Good Financial Reads: The 411 on 401(k)'s

2 min read
July 03, 2020

The 411 on 401(k)s

What Is A 401(k) Match?

by Darren Straniero, OnPlane Financial Advisors

Most of you reading this likely contribute to your employer's 401(k) plan. And a good percentage of you also receive matching contributions from your employer. Or if you own your own business, you might contribute to and also be responsible for the matching contributions. I imagine you've heard these employer matching contributions referred to as "free money". Sure, we can call it that and if it feels good, do it. If you aren't taking advantage of your company's match you're leaving money on the table.

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3 Ways To Save Before You Max Out Your 401(k)

by Jake Northrup, Experience Your Wealth, LLC

401(k)s are the most common type of savings plan offered by employers. You’ve heard it before – make sure you save money into your 401(k)! The more money you make, the more you should contribute into your 401(k), right? Maybe not.

Most employers offer some type of match on your contributions. Let’s say you make $100,000 and your employer matches your contributions up to 3% of your salary. This means if you contribute $3,000 to your 401(k), the employer will also contribute $3,000 to your 401(k). This is literally free money, or viewed another way, a 100% return on your investment.

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What to Do If Your Employer Cuts Your 401(k) Match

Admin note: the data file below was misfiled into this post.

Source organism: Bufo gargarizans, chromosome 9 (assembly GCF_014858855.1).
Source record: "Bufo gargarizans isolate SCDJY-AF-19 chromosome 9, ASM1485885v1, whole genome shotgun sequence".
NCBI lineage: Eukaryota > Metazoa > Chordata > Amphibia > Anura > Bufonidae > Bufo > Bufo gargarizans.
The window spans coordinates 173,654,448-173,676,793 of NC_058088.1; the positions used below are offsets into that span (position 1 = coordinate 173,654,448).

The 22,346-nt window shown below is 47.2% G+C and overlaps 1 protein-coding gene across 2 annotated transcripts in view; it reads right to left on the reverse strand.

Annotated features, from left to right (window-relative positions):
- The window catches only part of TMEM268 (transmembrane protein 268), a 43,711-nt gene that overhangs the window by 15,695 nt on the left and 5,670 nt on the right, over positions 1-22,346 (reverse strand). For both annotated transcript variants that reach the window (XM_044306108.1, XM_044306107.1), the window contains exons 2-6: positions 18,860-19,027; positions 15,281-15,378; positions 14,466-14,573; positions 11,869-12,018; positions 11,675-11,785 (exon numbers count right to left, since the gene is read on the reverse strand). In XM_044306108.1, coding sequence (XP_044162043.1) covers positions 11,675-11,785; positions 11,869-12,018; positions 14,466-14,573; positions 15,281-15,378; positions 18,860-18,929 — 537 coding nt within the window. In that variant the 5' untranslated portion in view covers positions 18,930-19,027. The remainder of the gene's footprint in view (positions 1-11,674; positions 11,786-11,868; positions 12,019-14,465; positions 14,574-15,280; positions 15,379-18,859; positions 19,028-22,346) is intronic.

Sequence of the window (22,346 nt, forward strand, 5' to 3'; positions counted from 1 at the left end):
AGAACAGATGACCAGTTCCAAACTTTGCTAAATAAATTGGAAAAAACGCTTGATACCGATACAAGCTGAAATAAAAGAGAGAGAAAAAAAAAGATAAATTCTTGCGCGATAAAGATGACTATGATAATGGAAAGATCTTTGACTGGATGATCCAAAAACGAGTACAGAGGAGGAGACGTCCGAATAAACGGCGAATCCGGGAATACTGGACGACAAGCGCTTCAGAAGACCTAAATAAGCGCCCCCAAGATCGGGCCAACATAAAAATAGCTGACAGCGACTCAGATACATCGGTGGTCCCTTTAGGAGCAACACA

by Sahil Vakil, MYRA Wealth

The coronavirus pandemic has led to huge amounts of financial upheavals in the business world. It has sent shockwaves through employer’s and employee’s pockets, and if you are anything like the tens of millions of Americans in dire financial straits right now, it might have you worrying about your retirement fund.

With a lot of companies having to cut costs just to simply get through each day, you can bet every manager is looking at the best cost-cutting measures to make it. An appetizing option is freezing its 401(k) matching contribution plans, taking away matching employer contributions from its workers’ funds.

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For more on 401(k)'s, be sure to check out Good Financial Reads: 401(k) Saving & Investing.

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